Thursday, June 27, 2013

The Conjuring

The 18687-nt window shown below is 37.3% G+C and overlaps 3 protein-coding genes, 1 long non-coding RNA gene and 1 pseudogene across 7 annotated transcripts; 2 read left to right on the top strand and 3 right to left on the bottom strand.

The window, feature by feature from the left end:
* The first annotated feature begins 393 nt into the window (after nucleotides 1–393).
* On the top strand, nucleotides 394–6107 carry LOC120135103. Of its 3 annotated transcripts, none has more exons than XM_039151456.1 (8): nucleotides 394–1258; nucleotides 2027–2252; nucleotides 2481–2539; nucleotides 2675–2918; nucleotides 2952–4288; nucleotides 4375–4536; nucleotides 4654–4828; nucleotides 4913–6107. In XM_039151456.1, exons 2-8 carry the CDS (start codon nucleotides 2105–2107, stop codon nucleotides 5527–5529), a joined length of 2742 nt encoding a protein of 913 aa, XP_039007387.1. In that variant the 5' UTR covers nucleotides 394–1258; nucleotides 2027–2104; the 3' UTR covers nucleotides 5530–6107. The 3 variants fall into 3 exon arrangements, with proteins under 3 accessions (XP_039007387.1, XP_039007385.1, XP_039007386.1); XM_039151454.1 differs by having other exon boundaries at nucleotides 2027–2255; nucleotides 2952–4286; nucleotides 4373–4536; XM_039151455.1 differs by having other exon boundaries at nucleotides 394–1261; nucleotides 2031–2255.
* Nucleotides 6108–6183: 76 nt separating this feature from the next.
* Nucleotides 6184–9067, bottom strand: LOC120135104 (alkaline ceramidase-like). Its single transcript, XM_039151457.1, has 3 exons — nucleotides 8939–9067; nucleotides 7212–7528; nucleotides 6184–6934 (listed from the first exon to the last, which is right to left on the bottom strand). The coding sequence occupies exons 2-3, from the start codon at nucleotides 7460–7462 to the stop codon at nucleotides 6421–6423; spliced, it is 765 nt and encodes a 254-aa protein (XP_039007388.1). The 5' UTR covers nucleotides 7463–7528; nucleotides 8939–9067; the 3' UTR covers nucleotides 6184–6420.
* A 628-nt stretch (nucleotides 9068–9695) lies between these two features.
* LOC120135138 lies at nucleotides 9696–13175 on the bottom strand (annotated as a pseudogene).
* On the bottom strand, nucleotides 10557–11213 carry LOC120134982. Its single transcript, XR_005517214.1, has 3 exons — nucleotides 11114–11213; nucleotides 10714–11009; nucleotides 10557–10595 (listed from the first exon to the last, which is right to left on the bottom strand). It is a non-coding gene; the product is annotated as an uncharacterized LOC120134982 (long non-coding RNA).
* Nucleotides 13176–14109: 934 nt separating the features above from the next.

You've probably seen the movie trailers. "The Conjuring" is coming to a theater near you. The real story behind the haunting  is terrifying. A couple buys their dream home in the country back in December 1970 and their nightmare begins immediately. Previous residents of the farmhouse included Mrs. John Arnold who, at the age of 93, hung herself in the barn and Bathsheba Sherman who had an extremely hard life. She lost all of her children before any reached the age of four. When she was a young woman, Bathsheba had a young child in her care (it is uncertain if this was her child or if she was caring for the child for a friend) that died. Upon examination of the baby’s body it was found that a needle had been impaled into its skull and the baby had died from convulsions. Bathsheba was charged with manslaughter but due to lack of evidence the case was dropped. However, in the court of public opinion she was found guilty. She was a very beautiful woman whom men loved and women envied. Following the death of the baby rumors began to swirl that Bathsheba had sacrificed this baby as an offering to the devil for eternal beauty. Due to the belief of the locals that she was a witch she lived a life of solitude. Eventually she married and it is unsure if she lived all her days at the Arnold farm or the adjacent Sherman farm. She died in 1885 and the coroner made a note in his report stating that he had never seen anything like it; that it was like her body had turned to stone. The Perron family spoke to a man who knew Bathsheba and he said she was a very angry and bitter woman who would beat and starve her farmhands. From the very first day the Perron family moved into the farmhouse the paranormal activity began. When the family first arrived at the house the old tenants were packing up the last of their things. As they did so a man stood in the corner watching them. Three of the five girls saw this man but the parents did not. It was an apparition. The family continued to see spirits, some of which did not even notice the family were there, they were the quiet ones who lived peacefully at the farmhouse and did not bother the family. One of the girls made friends with a spirit she called Manny. He was a sympathetic soul whom the Perrons believed was the spirit of Johnny Arnold who had committed suicide in the house in the 1700s. He would watch over the family. He would appear to the children but as soon as they made eye contact he would disappear. Many peaceful souls resided at the farmhouse but there was also dark forces. You can read the rest of the story here.

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